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Wabi-Sabi

Written by: Savanna Frimoth

February 18th , 2021

 

The Japanese tradition of wabi-sabi embraces simplicity and the beauty of aging and imperfection. Its history dates back to a 16th-century legend. The story centers on Sen No Rikyu, a young man studying under a tea master, Takeeno Joo. To test his student, Takeeno Joo asked him to clean the garden. Sen No Rikyu removed debris and raked the garden until it was pristine. But then, before he showed his work to Takeeno Joo, he shook the cherry tree, allowing blossoms to fall and cover the ground.

This story illustrates the core of what wabi-sabi is about: accepting the unique touches left by life, aging, and nature. Wabi-sabi embraces worn wood floors, handmade pottery with a chip in the edge, well-worn denim jackets, and beloved furniture that molds to the lounger. Other key principles of the concept include kanso (simplicity), fukinsei (asymmetry), shibumi (understated beauty), shizen (natural elements), and datsuzoku (freedom from habit). Wabi-sabi can be applied in the home, personal style, and everyday life.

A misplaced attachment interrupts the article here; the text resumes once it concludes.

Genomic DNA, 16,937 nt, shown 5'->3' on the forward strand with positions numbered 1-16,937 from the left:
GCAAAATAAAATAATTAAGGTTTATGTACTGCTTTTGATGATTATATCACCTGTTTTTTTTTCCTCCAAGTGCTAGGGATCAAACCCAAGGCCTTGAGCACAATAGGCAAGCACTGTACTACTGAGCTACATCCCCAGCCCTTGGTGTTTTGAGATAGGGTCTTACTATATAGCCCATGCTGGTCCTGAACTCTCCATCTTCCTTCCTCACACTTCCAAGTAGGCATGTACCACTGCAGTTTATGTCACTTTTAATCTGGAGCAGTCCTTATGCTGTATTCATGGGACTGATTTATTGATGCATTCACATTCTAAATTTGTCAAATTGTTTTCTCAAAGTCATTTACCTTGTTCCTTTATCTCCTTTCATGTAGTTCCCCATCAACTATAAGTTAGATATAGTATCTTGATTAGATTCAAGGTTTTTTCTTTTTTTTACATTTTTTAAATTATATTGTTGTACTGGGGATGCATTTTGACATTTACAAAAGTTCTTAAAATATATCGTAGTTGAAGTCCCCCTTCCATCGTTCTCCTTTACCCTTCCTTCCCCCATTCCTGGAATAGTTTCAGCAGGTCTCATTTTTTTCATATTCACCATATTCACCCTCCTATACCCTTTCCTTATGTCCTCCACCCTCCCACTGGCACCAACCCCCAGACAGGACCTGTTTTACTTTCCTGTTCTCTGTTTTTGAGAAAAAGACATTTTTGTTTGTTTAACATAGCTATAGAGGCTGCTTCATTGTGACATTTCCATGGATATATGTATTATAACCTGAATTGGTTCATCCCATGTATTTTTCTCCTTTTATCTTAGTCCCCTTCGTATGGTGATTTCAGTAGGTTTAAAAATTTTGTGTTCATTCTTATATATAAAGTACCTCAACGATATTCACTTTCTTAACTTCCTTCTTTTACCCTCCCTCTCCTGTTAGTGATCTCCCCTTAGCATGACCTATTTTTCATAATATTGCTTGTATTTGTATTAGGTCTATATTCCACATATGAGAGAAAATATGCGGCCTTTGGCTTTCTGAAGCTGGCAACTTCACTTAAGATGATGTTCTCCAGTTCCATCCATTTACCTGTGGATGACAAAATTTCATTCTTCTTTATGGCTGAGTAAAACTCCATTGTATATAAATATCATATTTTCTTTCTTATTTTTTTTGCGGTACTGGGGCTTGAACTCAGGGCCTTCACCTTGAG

Snow Peak indigo garments lend themselves to a wabi-sabi approach. The deep blue color comes from a customized dyeing process with indigo and sulfur. Each piece grows better with age, as it becomes unique to the wearer. Classic staples like the Okayama OX Pants in Indigo or the Indigo C/N Down Coat fade slightly with use, especially around the creases of the elbow and knees. The Yamai Line, a capsule collection designed by Snow Peak President Lisa Yamai, also encapsulates wabi-sabi in its use of ancient dye techniques and natural fibers. Each garment is one-of-a-kind and intended to bring the wearer closer to nature.

Snow Peak outdoor gear also fits into the wabi-sabi aesthetic. The iconic Takibi Fire & Grill becomes fire-weathered after multiple uses, while the reliable Copper Head Peg Hammer offers a visible representation of age as its head flattens over time. All Snow Peak goods are backed by a lifetime guarantee and designed to be passed down to the next generation. 

However you’re integrating wabi-sabi into your life, it’s a sure way to appreciate the rich details around us.

Sources: https://www.utne.com/mind-and-body/wabi-sabi